Denmark’s government has decided to reopen its borders, from June 27, for the majority of European Union countries, except for Portugal and Sweden, asserting the current Coronavirus situation permits for such a step to be taken.
The main criteria in which Denmark has based the reopening of borders is the low number of Coronavirus infections and testing capacities, SchengenVisaInfo.com reports.
“I am pleased that we are now able to take a significant step towards normalisation and that Danes can now travel to more countries in Europe. We are in a much better place in Denmark than we had dared hope just a short time ago,” Danish Foreign Minister, Jeppe Kofod pointed out in an announcement.
Travel will be eligible for “open countries”, which are considered to have fewer than 20 infected persons per 100,000 inhabitants per week. On June 25, will be established another list of countries that are considered as open by Statens Serum Institut.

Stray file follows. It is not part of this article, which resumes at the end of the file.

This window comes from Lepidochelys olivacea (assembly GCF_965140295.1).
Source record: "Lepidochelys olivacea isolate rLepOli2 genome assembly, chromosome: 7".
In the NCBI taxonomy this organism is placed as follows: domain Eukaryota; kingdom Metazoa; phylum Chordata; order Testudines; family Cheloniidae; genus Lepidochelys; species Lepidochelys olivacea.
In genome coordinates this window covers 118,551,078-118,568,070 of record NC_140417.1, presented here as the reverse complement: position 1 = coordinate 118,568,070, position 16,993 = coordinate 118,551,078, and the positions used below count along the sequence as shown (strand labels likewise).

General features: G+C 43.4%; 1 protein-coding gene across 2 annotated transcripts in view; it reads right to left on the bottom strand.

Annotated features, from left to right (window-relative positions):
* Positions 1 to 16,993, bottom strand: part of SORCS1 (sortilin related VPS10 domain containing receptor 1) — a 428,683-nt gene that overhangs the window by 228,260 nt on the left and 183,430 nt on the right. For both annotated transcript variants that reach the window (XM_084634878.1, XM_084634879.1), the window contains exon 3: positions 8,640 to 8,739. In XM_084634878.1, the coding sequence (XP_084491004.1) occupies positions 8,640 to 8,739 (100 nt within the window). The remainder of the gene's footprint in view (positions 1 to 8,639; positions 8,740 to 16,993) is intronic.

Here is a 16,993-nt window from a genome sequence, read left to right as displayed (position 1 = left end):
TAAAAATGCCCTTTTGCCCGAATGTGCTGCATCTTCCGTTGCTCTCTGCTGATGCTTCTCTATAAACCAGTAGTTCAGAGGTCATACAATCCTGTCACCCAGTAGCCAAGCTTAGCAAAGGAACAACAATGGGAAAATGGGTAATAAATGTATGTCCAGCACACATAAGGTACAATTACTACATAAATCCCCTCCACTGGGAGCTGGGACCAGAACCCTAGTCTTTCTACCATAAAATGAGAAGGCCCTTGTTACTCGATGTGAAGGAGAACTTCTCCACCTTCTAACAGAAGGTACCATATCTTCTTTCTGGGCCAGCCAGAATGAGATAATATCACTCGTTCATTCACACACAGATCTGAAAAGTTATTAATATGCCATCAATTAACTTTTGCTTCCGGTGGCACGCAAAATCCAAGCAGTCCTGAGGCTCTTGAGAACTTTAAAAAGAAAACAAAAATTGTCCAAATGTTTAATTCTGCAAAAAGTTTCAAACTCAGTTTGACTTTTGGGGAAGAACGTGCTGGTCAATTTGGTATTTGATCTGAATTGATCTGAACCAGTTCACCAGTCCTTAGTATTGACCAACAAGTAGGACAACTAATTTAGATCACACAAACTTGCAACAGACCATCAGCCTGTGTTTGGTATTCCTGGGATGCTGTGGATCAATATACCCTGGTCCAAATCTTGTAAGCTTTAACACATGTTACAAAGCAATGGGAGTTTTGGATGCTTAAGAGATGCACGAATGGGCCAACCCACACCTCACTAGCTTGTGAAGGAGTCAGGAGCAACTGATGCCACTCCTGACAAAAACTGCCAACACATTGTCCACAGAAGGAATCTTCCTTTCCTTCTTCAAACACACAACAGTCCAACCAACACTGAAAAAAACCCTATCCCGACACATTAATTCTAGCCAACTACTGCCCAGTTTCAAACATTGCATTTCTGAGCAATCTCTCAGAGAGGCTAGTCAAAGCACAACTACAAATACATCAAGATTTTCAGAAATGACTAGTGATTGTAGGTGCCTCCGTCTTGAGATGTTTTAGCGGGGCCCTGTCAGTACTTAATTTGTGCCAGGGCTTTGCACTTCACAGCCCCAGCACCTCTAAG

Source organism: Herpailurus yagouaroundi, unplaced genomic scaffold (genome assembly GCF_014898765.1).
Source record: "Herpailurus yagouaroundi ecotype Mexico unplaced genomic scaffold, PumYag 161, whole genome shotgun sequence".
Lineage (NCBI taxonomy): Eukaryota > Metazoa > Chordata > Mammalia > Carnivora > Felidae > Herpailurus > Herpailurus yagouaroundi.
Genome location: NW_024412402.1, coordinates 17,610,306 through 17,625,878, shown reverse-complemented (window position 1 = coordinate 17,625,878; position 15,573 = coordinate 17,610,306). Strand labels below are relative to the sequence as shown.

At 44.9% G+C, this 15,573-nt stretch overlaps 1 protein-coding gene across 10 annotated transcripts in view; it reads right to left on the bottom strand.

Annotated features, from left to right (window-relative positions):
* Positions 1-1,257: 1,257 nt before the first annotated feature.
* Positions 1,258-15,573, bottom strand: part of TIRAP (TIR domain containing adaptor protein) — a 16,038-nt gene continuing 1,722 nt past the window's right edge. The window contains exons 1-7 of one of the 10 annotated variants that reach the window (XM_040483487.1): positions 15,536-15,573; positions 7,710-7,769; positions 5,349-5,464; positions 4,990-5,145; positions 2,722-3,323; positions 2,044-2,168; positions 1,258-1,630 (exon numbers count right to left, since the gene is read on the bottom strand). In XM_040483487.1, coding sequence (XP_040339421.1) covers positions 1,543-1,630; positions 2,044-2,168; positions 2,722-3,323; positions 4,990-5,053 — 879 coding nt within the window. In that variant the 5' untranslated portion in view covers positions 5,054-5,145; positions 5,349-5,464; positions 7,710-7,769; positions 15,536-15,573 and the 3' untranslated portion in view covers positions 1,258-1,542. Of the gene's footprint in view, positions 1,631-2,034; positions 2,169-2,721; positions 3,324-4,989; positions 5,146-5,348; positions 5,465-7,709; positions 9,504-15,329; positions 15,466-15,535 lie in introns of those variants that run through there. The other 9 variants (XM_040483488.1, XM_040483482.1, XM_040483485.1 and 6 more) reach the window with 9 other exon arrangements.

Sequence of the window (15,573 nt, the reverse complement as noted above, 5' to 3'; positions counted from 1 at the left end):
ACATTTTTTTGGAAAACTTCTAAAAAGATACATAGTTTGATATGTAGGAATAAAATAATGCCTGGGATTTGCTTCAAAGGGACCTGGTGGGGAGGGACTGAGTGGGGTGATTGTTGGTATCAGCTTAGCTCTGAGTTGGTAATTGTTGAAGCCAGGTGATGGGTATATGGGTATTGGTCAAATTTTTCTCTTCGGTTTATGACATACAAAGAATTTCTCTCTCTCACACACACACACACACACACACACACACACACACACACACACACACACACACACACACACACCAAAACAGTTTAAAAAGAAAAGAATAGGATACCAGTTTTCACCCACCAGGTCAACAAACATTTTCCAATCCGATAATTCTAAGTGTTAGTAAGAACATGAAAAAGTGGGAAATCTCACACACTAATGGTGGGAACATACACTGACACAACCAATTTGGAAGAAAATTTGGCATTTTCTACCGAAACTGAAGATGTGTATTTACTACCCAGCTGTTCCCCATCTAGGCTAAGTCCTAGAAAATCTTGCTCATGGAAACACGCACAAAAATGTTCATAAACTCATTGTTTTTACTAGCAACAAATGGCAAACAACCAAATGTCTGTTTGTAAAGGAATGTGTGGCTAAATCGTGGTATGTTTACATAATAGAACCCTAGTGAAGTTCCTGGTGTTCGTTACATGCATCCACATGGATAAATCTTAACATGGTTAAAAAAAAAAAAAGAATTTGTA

Up to this point, the countries meeting the criteria include France, Greece, Italy, Spain and the Netherlands.
The countries that do not meet the criteria, for now, are Sweden and Portugal. Anyway, travel will be allowed to the Swedish regions of Scania, Halland or Blekinge. Tourists are required to present proof of a valid booking of at least six nights.
Denmark’s Foreign Minister advises citizens not to travel to countries that imposed significant entry restrictions on Danes such as imposed mandatory quarantine, even if they meet the government’s criteria. Thus the unnecessary trips to Ireland and the